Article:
And that’s how my pursuit of fire led me onto the Great Hungarian Plain.

It was back in late April that I decided it was time to make a wand. When contemplating what kind of wood to make it out of, it occurred to me that we’d been invited, to a day-long social event at our friends’ secluded house on the Great Plain, along with a gaggle of other families whose matrons know one another from Waldorf and home-birth blogs and forums. “Acacia! How about making it out of acacia?” I said to myself. Checking the aforementioned table at the Esoteric Archives I found the quote from Franz Bardon himself: “the wood of an oak or an acacia, too, is an excellent material for making a magic wand.” Considering that Franz-baby lived a stone’s throw from here (relatively speaking), he probably even had the same variety of acacia in mind. Hot dog! Acacia it is!

It was a pleasant, sunny, breezy day, and all the families that had gathered were the type who’d bring lots of wholesome, homemade food. These are also the kind who have several children each, so there was lots of commotion. Fire. The fire of community. The fire of united will.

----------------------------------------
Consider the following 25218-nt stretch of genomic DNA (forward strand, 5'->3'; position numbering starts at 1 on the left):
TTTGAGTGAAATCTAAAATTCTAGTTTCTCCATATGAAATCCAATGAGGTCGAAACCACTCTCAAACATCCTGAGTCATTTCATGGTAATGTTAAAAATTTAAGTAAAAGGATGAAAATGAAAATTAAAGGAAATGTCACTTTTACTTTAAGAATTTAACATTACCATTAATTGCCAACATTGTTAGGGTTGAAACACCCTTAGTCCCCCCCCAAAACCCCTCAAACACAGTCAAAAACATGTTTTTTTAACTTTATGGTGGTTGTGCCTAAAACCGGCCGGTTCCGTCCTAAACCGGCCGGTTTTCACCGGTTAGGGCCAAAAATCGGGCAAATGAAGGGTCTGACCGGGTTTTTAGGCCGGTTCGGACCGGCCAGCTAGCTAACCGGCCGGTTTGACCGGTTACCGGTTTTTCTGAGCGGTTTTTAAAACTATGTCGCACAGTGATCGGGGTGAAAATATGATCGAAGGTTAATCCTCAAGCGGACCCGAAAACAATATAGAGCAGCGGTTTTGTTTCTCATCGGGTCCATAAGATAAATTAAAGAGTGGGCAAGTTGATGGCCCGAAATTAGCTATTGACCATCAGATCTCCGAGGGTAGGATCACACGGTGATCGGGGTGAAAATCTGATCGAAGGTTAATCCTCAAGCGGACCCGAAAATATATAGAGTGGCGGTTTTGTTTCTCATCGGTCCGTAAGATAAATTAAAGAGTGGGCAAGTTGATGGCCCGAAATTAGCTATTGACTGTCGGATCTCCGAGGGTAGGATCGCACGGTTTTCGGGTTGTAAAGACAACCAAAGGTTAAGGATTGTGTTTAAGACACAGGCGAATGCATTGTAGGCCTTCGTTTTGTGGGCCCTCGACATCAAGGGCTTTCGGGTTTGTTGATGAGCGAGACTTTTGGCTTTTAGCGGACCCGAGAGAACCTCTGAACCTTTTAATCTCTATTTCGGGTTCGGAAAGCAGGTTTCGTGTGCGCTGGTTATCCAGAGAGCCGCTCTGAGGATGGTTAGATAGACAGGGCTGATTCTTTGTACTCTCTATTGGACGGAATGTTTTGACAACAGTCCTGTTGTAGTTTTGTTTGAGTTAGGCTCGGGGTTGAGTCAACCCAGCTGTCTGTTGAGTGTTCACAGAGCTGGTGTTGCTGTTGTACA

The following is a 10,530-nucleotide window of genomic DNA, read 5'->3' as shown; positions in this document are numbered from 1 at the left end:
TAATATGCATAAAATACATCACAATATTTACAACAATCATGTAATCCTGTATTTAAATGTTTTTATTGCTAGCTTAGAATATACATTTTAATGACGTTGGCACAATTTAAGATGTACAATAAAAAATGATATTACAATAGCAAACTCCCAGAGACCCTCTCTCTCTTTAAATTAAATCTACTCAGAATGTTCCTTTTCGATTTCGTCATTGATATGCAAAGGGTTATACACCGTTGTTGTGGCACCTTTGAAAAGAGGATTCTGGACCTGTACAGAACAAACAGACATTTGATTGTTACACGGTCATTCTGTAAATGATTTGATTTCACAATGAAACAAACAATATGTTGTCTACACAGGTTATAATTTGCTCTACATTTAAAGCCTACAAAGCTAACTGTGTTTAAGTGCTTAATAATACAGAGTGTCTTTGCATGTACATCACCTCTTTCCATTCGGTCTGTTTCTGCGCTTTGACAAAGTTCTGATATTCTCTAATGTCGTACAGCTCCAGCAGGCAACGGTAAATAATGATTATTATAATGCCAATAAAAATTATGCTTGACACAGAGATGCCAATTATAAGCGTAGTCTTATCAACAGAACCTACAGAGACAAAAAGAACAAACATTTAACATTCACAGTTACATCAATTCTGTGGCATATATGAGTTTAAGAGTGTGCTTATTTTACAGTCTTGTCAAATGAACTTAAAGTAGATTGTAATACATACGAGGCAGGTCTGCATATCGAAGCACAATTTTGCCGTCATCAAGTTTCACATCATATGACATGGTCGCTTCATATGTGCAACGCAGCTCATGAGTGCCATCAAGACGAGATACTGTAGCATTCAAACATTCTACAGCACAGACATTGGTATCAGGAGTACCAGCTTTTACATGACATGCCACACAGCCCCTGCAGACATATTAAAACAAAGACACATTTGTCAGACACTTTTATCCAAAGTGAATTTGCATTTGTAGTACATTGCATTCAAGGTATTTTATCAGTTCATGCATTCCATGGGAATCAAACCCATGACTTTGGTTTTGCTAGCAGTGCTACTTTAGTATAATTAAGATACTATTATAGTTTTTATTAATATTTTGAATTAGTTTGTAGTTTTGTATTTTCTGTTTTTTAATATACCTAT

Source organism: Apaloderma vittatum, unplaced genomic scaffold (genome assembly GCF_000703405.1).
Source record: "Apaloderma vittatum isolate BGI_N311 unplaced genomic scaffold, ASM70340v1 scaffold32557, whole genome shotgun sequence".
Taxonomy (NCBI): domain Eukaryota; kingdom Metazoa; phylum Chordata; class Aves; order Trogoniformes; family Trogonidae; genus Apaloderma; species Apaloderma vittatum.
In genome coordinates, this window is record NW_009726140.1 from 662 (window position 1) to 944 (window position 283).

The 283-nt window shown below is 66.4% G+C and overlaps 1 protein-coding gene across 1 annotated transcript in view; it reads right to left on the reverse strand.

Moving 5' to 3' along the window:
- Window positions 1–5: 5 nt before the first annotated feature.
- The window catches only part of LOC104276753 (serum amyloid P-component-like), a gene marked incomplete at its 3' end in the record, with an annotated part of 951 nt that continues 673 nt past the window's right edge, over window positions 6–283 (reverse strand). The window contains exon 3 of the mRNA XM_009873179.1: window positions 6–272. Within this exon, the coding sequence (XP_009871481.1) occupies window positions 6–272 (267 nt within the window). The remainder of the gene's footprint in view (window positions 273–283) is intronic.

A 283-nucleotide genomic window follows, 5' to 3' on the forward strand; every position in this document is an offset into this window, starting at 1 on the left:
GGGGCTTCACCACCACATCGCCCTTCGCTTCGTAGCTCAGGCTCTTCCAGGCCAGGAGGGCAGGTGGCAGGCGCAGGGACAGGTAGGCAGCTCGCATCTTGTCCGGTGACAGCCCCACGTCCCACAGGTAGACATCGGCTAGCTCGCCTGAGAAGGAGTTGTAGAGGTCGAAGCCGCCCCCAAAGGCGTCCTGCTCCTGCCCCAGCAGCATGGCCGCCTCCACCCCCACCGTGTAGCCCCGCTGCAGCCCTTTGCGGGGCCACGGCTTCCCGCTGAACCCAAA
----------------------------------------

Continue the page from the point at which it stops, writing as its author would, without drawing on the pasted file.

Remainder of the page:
In America, celebrating out of doors, you light the grill and grill up steaks, or chicken, or hot dogs (in latter days, marinated vegetables). In Hungary, you still light the fire, but instead of grilling, you whip out the iron cauldron and make stew: fish stew (from carp), goulash, or paprikás. Fire: the fire of the hearth. Fire in the belly.

When lighting the fire, we discovered that a clan of lizards had taken up residence in the bricks that constituted the fire ring. They were out sunning themselves after awakening from their winter’s naps. We needed to catch them and relocate them somewhere safer for them. I managed to catch two at once, and happened to snag two fine specimens; one male and one female.(Click on the image to see them life-sized). Fire: the fire of the sun.

The men pitched in together to cook the stew – cutting up vegetables, tending the fire, stirring the cauldron. This being Hungary, the stew was nice and red from generous amounts of paprika in the spicing. The fire of spice.